Inter-Company Accounts Receivable and Accounts Payable
As discussed in this recent article on NM titled "NSAL Cash Stripped In Questionable Deal", NM was in serious jeopardy of failing its Q1 Liquidity Covenant test (amongst other covenant tests). NNA's Due From Related Parties - short-term (Accounts Receivable from NM) increased by $18.8 million from Q4 to Q1, i.e. NM was not paying its bills. Due to Related Parties, short-term (i.e. amounts due to NM) decreased by $11.36 million (the ending balance was a mere $661k) as NM stripped cash from its subsidiaries. This was a $30 million liquidity swing to the benefit of NM as AF desperately battled to keep NM from defaulting at the end of Q1. Note that any payments made by NM 90 days prior to bankruptcy can be clawed back (the inter-company nature of this Accounts Receivable could expose NNA to a longer clawback period). In short, NNA will be increasingly at risk for any Accounts Receivable owned by NM as it teeters towards bankruptcy. NMM did not provide a similar level of detail in its Earnings Release so an analysis on its inter-company accounts has to wait for the 6-K filing.
Further analysis on NM's fraught financial position will need to wait until the Q1 Earnings Release (not yet scheduled). Will NM pay some of the $37.7 million of Due From Related Parties - Short-term accounts receivable on NNA's books? I would be very cautious in assuming it will pay even a meaningful percentage during Q2.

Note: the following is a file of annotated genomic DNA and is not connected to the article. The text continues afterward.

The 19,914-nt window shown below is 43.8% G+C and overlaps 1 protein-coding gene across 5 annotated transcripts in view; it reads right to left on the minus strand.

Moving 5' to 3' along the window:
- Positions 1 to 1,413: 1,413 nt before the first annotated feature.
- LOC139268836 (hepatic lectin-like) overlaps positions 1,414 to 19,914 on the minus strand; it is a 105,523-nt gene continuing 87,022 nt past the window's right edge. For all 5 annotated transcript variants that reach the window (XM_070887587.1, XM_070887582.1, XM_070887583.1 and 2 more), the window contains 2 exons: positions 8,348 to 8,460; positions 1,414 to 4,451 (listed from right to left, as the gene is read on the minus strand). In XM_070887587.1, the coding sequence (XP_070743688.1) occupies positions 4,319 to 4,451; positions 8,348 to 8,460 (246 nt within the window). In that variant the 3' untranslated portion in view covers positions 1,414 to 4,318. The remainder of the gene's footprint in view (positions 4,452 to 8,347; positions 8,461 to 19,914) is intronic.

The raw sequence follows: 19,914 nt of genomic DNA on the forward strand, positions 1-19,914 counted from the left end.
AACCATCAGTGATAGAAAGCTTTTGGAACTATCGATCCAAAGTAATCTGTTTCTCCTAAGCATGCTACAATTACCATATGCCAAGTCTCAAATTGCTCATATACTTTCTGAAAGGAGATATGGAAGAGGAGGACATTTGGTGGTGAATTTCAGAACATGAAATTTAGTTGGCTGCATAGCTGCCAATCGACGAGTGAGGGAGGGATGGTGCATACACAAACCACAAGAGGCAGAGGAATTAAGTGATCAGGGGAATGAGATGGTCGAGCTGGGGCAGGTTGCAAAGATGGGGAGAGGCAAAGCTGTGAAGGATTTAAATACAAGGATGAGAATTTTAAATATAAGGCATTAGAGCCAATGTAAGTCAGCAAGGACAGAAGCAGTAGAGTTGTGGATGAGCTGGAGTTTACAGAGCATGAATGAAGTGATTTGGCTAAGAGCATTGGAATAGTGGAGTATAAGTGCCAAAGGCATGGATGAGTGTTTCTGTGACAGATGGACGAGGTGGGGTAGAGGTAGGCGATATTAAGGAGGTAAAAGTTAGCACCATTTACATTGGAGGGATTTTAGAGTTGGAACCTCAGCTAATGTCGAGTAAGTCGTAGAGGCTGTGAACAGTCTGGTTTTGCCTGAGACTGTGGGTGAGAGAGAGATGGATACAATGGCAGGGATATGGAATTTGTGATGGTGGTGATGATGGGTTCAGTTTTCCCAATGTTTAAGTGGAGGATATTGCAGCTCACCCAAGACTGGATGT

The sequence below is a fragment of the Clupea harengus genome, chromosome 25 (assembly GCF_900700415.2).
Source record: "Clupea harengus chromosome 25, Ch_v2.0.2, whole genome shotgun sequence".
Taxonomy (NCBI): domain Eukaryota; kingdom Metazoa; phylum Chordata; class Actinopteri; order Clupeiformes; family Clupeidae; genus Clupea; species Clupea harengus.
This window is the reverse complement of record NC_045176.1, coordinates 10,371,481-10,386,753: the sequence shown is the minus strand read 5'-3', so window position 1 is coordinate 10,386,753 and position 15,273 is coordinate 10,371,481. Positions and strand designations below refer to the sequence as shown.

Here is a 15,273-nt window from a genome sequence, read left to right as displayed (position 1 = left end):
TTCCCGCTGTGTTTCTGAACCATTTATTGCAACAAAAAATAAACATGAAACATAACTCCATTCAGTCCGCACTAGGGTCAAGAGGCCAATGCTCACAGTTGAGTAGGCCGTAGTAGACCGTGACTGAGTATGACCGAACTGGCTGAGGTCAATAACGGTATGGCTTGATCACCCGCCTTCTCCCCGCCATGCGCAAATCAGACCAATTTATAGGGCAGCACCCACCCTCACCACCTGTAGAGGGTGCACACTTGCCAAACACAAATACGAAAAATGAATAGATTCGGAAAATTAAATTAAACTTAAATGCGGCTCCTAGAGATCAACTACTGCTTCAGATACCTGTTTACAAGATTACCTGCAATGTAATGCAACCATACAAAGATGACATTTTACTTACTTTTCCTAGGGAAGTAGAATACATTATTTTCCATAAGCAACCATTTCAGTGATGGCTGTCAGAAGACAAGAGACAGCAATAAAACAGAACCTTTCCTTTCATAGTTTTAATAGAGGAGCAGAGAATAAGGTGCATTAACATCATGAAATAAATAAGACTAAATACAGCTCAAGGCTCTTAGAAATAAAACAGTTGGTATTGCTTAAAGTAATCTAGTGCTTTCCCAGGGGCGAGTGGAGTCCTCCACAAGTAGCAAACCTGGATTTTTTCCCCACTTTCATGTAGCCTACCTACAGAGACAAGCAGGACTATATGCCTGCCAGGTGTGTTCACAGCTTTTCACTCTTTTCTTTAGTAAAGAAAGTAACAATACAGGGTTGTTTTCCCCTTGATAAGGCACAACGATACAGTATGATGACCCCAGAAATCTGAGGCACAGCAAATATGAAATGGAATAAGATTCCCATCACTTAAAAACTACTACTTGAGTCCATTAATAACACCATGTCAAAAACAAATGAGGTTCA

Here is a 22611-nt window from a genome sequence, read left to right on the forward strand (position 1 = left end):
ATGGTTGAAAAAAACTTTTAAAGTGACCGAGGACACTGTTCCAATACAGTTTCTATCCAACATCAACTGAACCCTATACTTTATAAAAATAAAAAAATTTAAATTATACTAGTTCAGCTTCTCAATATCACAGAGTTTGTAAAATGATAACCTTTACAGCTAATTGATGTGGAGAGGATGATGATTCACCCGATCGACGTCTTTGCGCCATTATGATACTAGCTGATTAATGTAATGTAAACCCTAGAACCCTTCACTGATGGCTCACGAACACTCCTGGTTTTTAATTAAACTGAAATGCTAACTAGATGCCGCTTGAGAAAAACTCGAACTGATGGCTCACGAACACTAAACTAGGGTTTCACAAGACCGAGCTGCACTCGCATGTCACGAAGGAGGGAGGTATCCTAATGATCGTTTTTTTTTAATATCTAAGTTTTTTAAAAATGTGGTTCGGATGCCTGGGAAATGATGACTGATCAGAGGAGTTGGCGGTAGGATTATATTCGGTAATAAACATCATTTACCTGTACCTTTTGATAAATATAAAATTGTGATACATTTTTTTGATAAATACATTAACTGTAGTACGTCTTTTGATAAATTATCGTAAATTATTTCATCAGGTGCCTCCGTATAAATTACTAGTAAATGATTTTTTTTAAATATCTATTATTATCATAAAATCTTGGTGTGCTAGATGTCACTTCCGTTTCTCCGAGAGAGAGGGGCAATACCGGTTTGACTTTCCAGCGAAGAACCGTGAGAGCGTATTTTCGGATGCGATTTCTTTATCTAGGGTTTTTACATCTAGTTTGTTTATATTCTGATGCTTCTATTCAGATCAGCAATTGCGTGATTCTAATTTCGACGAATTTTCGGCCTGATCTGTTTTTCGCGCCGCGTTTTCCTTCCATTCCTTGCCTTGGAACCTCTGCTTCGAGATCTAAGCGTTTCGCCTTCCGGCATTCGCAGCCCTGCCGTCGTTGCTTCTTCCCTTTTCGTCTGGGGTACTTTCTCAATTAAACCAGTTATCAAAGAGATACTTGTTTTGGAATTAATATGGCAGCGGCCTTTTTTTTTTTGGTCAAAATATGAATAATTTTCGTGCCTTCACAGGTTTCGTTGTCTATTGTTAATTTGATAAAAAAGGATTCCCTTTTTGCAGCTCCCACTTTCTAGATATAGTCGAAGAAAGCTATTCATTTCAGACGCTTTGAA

NAP Term Loan B Refinancing
As discussed extensively in the article "More Leverage, Shady Asset Swap ..." cited above, NAP was in danger of failing the Interest Coverage Ratio Covenant test at the end of Q1. NAP financial statements were not provided in the Earnings Release, so further analysis will need to wait for the NNA 6-K filing. Of note however is NNA's disclosure that it has arranged a $105 million refinancing of a portion of the Term Loan B, subject to documentation, and is working on refinancing an additional $60 million portion of the Term Loan B (see page 5 of the slide presentation).